Independent living communities are residences that include apartments, meals, social activities, transportation, and amenities meant to simplify life for older adults. All of these services are included in rent, making independent living communities convenient and affordable for many older adults.
Today’s senior living options are a far cry from the past. Historically, older adults moved into a senior living community based out of need. They may have had medical issues or cognitive issues. Perhaps their loved ones made the decision for them. That isn’t the case now.
There are still senior living options like nursing homes for people struggling with serious medical or functional issues. However, the last few decades have given rise to a different kind of senior living community. One that allows older adults to focus on enjoyment, relaxation, and growth. An independent living community is one of these options.
In an independent living community you will:
Live in Apartments or Cottages
An independent living community offers the best of both worlds. You have your own private space, as well as opportunities for socializing whenever you feel like it. That’s important because community is more important than ever as we age. Research shows isolation puts seniors at higher risk for heart disease, cancer, stroke, depression, and other medical conditions.
Senior living communities like Holiday Retirement offer studios, one-bedroom and two-bedroom apartments, as well as private cottages. Just like any other home, you’re able to furnish and decorate however you’d like, so it feels cozy and welcoming.
Share Common AreasShared spaces in independent living communities become an extension of your home. They typically include dining areas, activity rooms,a library, fitness center, chapel, and computer room. Some retirement communities may also have amenities like salons, pools, gazebos, theatres, and dog parks. Many Holiday Retirement communities have some or all of these amenities..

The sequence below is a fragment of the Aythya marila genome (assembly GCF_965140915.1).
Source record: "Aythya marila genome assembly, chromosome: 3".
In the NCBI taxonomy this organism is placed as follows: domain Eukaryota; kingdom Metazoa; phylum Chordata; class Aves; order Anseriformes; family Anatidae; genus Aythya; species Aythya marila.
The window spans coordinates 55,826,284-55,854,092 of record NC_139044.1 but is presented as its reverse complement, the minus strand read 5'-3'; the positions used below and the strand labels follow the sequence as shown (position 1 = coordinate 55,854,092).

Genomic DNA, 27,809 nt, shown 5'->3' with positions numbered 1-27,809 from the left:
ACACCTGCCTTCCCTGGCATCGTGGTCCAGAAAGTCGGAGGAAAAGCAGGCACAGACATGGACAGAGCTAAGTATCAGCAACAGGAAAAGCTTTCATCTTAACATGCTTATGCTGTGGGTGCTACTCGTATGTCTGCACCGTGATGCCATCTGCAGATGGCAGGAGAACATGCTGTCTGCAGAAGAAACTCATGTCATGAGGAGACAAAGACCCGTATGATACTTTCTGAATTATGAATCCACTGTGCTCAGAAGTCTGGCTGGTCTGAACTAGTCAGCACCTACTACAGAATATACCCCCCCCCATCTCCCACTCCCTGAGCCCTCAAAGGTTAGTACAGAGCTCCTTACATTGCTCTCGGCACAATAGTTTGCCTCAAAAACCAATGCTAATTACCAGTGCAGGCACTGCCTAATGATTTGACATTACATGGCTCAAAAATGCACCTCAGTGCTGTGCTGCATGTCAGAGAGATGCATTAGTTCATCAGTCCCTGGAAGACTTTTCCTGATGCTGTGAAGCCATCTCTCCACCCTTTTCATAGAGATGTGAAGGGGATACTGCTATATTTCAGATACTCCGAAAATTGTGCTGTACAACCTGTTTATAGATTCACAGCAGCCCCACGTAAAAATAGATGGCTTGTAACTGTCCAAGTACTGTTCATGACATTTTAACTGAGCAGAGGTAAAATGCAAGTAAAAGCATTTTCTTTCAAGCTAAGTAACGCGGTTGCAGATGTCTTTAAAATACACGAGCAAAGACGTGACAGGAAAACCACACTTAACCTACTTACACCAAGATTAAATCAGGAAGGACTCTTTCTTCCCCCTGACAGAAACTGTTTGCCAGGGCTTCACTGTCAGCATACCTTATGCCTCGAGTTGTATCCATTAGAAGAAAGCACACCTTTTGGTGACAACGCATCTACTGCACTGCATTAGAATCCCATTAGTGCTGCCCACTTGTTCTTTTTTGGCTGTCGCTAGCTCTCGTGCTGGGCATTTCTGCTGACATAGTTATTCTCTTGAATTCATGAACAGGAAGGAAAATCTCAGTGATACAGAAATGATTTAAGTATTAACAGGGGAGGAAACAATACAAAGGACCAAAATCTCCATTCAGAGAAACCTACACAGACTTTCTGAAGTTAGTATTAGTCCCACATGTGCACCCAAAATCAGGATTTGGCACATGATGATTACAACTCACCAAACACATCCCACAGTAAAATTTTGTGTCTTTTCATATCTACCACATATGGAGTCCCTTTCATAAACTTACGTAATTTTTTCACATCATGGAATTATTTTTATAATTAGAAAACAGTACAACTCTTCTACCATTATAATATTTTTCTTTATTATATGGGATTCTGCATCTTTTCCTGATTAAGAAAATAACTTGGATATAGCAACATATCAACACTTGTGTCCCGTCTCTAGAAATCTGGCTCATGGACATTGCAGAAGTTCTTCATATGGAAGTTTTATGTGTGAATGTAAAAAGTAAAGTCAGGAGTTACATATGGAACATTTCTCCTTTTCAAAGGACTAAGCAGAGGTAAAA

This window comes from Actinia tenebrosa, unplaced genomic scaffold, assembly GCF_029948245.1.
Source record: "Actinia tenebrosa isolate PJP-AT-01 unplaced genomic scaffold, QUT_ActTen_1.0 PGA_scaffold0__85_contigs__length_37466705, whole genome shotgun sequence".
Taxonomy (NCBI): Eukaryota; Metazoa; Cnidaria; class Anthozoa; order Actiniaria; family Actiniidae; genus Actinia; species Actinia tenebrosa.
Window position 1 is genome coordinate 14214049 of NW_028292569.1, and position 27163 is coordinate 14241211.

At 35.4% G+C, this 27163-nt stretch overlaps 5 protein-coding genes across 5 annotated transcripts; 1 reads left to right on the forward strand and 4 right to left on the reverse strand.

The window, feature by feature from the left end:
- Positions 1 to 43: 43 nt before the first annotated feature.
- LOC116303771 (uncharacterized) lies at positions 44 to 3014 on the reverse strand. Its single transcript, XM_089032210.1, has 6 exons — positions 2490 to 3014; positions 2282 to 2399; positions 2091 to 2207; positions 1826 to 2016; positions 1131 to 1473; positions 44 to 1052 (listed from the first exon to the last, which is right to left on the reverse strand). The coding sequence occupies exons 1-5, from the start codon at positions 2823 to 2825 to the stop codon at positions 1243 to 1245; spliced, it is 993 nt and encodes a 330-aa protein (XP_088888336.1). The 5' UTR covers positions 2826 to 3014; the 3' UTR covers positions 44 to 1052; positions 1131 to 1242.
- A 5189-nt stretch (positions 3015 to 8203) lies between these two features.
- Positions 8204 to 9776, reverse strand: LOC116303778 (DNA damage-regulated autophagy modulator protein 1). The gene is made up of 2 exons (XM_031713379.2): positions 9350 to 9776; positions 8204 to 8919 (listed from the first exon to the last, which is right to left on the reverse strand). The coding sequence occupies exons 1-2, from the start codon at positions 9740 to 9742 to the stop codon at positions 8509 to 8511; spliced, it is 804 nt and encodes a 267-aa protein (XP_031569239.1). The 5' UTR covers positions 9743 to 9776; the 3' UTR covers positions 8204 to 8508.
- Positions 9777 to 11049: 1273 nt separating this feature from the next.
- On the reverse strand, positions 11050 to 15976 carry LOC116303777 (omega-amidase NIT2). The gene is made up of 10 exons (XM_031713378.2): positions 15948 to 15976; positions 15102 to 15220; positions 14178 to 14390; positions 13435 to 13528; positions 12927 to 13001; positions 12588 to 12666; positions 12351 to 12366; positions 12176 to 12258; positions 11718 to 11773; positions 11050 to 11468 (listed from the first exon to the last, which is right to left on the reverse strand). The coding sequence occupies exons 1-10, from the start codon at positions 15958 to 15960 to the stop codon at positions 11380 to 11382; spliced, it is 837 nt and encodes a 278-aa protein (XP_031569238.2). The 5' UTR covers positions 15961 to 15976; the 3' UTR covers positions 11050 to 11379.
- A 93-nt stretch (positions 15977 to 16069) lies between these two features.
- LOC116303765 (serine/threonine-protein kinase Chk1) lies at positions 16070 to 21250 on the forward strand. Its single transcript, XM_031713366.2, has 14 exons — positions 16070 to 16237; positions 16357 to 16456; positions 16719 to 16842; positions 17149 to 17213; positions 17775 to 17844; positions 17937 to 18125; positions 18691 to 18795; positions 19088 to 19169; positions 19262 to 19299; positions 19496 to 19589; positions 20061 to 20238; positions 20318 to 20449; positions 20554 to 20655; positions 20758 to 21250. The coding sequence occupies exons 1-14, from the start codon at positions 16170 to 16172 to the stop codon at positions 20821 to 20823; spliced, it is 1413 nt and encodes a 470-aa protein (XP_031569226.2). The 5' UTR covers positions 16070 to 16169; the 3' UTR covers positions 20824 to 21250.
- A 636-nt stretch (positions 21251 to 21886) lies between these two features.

Dine on Chef-Prepared Meals
No more grocery shopping, cooking, and cleaning up after meals. An independent living community provides meals in a restaurant-style dining room. Some senior living apartments include kitchens or kitchenettes for those times you feel like preparing your own meal.
Older adults often eat less frequently and lack variety. This puts them at higher risk for heart issues, cancer, diabetes, high blood pressure, and other medical conditions. Independent living communities can help you keep up proper nutrition, and maintain variety in your diet.
Culinary teams at Holiday retirement communities are led by executive chefs. They plan meals with input from dieticians trained in the nutrition needs of older adults. Menus include at least three entree options and several healthy choices. Our chefs are passionate about making meals delicious and well-balanced. They enjoy making residents part of the meal-planning process by hosting roundtables and collecting recipe ideas.
Benefit From Safety Features
Besides “safety in numbers,” many senior living communities offer several safety features. Living alone puts you at higher risk for:
- Problems with daily activities
Holiday Retirement residents feel safe knowing they can lean on a caring community of staff and neighbors when they need help. All residents have a personal emergency response device. This device sends help with the touch of a button. No need to worry about food, supplies, icy sidewalks, or power outages during severe weather. We have proven disaster preparedness plans, abundant resources, and maintenance staff to take care of it all. We also have extensive infectious disease protocols approved by the CDC and health departments.
Participate in Activities and Events
Some people may conjure up visions of bingo and bridge when they think of senior living communities. While those are great past times that you may find in independent living communities, there’s also a wide range of activities for any interest.
Holiday independent living communities are filled with vibrant residents who have varying interests and passions. Each community has a resident experience coordinator. These staff members plan daily activities based on resident input and interests. Some of our residents enjoy fitness classes or walking clubs. Others love art classes and gardening projects. We have bowling teams, knitting clubs, and bean bag baseball tournaments. Events like live music, happy hours, entertainers, and themed parties are also favorite happenings. There’s always something going on, and plenty of people to do it with.